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First Floor

Budapester Straße 45, Berlin, 10787, Germany

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First Floor, which is situated on guess which floor of the Palace Hotel Berlin, opened in 1993 and seats 40 diners; it gained a Michelin star in 1997. Chef Matthias Diether had chef de partie positions at three star restaurants Schwarzwaldstrube and Schlosshotel Lerbach (formerly Restaurant Dieter Muller) before gaining a sous-chef position at the three star Aqua in Wolfsburg before working abroad, mainly in Dubai. On his return to Germany he was head chef at Seehotel Topferhaus, gaining a Michelin star. He took over as head chef at the First Floor in April 2010.

The dining room is carpeted, which makes the noise levels pleasantly subdued compared to the wooden floors so common these days. The room is light, with large windows and elegant wood panelling. There is a mineral water menu with over 40 choices, and at 17 euros for a bottle of Chateldon (and 12 euros for a humble bottle of Hildon) this takes profit margins to new depths, if you will excuse the pun. For lunch menus are available at 28 euros for two courses, 42 euros for three courses and 56 euros for four courses, while there were some entertainingly priced additional dishes featuring white truffles. From the a la carte menu starters were around the 36 euro mark, with main courses hovering about the 44 euros level, with desserts weighing in at 19 euros. Interestingly, the menu had all dishes also shown in Russian, reflecting the large number of Russian visitors that the hotel gets.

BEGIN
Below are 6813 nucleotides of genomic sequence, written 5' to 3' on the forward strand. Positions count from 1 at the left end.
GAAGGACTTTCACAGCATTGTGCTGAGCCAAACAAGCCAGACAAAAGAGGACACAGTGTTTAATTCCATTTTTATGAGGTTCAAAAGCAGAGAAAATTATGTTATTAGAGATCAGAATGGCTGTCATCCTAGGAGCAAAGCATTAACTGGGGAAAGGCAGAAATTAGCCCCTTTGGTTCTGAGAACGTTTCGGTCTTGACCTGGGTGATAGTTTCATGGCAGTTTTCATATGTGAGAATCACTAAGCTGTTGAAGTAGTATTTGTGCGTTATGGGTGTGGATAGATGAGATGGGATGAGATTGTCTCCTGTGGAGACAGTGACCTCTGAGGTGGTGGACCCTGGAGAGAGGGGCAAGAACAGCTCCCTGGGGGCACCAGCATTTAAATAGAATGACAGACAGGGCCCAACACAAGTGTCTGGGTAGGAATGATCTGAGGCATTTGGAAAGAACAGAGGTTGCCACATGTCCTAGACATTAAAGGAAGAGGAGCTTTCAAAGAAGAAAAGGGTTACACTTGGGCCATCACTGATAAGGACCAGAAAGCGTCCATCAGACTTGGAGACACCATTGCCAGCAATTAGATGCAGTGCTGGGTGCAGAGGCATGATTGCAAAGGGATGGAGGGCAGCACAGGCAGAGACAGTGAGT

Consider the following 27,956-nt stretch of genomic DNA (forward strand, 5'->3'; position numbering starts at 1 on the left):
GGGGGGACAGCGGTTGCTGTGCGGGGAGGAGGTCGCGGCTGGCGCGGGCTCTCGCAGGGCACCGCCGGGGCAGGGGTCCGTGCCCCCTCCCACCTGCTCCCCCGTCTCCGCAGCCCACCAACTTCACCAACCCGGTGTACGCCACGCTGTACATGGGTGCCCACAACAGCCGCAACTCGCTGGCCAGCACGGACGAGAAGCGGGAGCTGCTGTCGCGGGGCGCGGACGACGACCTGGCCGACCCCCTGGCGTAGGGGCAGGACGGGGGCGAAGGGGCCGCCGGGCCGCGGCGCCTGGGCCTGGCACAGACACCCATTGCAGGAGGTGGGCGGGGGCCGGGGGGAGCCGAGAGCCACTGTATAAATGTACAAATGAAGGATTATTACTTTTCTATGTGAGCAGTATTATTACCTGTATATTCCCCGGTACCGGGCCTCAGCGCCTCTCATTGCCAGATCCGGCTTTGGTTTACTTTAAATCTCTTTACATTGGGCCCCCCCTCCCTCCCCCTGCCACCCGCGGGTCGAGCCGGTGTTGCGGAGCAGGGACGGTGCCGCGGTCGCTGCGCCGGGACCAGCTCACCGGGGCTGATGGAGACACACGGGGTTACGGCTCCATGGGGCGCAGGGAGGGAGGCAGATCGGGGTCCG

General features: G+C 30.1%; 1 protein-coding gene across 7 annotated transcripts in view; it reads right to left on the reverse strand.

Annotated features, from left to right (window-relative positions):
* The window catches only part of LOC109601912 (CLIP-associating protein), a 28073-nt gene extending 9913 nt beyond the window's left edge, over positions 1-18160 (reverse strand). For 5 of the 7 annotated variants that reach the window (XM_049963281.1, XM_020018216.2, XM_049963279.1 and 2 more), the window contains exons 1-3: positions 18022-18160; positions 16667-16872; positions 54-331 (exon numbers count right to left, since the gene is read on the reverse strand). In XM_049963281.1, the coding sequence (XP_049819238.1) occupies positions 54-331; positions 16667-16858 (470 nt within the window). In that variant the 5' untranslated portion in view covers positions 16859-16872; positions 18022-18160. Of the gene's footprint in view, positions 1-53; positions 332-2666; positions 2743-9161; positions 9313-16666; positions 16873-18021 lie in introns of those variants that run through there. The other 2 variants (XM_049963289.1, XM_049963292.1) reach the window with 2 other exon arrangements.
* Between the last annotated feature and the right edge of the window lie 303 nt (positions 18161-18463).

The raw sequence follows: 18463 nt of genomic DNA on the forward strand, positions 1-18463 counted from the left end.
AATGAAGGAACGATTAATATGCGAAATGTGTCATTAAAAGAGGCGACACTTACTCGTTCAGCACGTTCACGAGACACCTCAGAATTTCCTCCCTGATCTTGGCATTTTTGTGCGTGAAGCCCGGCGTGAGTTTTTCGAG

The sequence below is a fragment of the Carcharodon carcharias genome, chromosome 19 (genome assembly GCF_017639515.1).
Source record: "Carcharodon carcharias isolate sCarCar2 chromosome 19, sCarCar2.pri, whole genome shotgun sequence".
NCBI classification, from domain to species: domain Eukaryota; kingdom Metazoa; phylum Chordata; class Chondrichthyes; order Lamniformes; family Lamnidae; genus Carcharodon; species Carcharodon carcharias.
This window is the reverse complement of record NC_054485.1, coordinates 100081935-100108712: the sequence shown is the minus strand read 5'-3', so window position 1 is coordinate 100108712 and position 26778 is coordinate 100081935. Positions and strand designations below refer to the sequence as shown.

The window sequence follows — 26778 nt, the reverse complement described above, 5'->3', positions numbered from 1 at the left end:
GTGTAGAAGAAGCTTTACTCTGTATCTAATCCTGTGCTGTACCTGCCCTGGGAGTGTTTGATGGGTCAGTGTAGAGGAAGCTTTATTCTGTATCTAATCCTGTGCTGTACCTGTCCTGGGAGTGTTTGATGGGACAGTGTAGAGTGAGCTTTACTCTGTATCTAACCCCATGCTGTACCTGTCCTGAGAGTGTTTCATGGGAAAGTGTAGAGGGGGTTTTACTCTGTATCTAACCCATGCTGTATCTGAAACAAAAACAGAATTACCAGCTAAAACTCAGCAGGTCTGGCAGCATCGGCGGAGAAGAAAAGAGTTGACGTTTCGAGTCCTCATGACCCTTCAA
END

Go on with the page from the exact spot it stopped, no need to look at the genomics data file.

The wine cellar here is vast with 12,000 bottles stored, and the lengthy list reflects this, with highly variable mark-ups, which were harsh at the lower end and kinder in percentage terms as you move up the list. Penfolds Koonunga Hill Chardonnay was an outrageous €60 for a wine you can buy for €9 in the shops, but Egon Muller Kabinett 2008 was €95 compared to a UK retail price of around €24, while Opus One 1997 was €390 for a wine that will cost you €239 in a UK shop. A selection of breads are made from scratch in the kitchen here, the best being a brown bread with a nice crust (16/20).